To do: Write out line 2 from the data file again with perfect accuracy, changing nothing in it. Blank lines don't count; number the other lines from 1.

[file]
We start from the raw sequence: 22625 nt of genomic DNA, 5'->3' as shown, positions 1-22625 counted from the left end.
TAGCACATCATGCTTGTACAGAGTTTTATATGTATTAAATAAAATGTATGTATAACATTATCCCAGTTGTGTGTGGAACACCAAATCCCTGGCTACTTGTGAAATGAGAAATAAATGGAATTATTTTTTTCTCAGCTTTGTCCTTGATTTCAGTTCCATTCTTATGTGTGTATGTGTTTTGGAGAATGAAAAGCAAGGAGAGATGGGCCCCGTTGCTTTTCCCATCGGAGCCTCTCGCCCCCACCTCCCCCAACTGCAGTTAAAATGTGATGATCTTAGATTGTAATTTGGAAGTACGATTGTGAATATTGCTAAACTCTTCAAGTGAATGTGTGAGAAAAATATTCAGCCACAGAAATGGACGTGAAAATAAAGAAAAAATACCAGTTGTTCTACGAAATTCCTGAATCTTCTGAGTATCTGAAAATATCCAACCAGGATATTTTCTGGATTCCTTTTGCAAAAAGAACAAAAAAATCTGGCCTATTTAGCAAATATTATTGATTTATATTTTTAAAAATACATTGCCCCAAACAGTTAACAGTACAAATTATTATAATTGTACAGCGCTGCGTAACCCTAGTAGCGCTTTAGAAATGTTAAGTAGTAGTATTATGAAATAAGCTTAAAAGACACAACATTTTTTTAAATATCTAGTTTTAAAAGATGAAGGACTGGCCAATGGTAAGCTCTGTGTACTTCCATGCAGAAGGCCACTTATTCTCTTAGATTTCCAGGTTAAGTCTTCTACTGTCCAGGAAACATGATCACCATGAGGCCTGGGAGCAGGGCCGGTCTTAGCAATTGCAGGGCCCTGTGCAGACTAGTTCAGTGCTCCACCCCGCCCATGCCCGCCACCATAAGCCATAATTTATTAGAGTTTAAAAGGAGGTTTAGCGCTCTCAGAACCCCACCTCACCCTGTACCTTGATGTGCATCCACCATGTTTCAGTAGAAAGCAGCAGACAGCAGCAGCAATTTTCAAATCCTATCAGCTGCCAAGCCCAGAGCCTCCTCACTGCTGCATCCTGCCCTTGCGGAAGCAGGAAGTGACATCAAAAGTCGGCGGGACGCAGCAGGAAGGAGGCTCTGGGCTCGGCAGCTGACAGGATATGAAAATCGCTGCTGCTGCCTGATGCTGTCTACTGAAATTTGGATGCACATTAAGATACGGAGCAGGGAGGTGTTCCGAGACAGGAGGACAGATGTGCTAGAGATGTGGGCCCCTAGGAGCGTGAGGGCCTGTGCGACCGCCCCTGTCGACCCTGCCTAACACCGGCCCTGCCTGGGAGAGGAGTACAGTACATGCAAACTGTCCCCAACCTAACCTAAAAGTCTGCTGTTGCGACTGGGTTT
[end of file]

TAGCACATCATGCTTGTACAGAGTTTTATATGTATTAAATAAAATGTATGTATAACATTATCCCAGTTGTGTGTGGAACACCAAATCCCTGGCTACTTGTGAAATGAGAAATAAATGGAATTATTTTTTTCTCAGCTTTGTCCTTGATTTCAGTTCCATTCTTATGTGTGTATGTGTTTTGGAGAATGAAAAGCAAGGAGAGATGGGCCCCGTTGCTTTTCCCATCGGAGCCTCTCGCCCCCACCTCCCCCAACTGCAGTTAAAATGTGATGATCTTAGATTGTAATTTGGAAGTACGATTGTGAATATTGCTAAACTCTTCAAGTGAATGTGTGAGAAAAATATTCAGCCACAGAAATGGACGTGAAAATAAAGAAAAAATACCAGTTGTTCTACGAAATTCCTGAATCTTCTGAGTATCTGAAAATATCCAACCAGGATATTTTCTGGATTCCTTTTGCAAAAAGAACAAAAAAATCTGGCCTATTTAGCAAATATTATTGATTTATATTTTTAAAAATACATTGCCCCAAACAGTTAACAGTACAAATTATTATAATTGTACAGCGCTGCGTAACCCTAGTAGCGCTTTAGAAATGTTAAGTAGTAGTATTATGAAATAAGCTTAAAAGACACAACATTTTTTTAAATATCTAGTTTTAAAAGATGAAGGACTGGCCAATGGTAAGCTCTGTGTACTTCCATGCAGAAGGCCACTTATTCTCTTAGATTTCCAGGTTAAGTCTTCTACTGTCCAGGAAACATGATCACCATGAGGCCTGGGAGCAGGGCCGGTCTTAGCAATTGCAGGGCCCTGTGCAGACTAGTTCAGTGCTCCACCCCGCCCATGCCCGCCACCATAAGCCATAATTTATTAGAGTTTAAAAGGAGGTTTAGCGCTCTCAGAACCCCACCTCACCCTGTACCTTGATGTGCATCCACCATGTTTCAGTAGAAAGCAGCAGACAGCAGCAGCAATTTTCAAATCCTATCAGCTGCCAAGCCCAGAGCCTCCTCACTGCTGCATCCTGCCCTTGCGGAAGCAGGAAGTGACATCAAAAGTCGGCGGGACGCAGCAGGAAGGAGGCTCTGGGCTCGGCAGCTGACAGGATATGAAAATCGCTGCTGCTGCCTGATGCTGTCTACTGAAATTTGGATGCACATTAAGATACGGAGCAGGGAGGTGTTCCGAGACAGGAGGACAGATGTGCTAGAGATGTGGGCCCCTAGGAGCGTGAGGGCCTGTGCGACCGCCCCTGTCGACCCTGCCTAACACCGGCCCTGCCTGGGAGAGGAGTACAGTACATGCAAACTGTCCCCAACCTAACCTAAAAGTCTGCTGTTGCGACTGGGTTT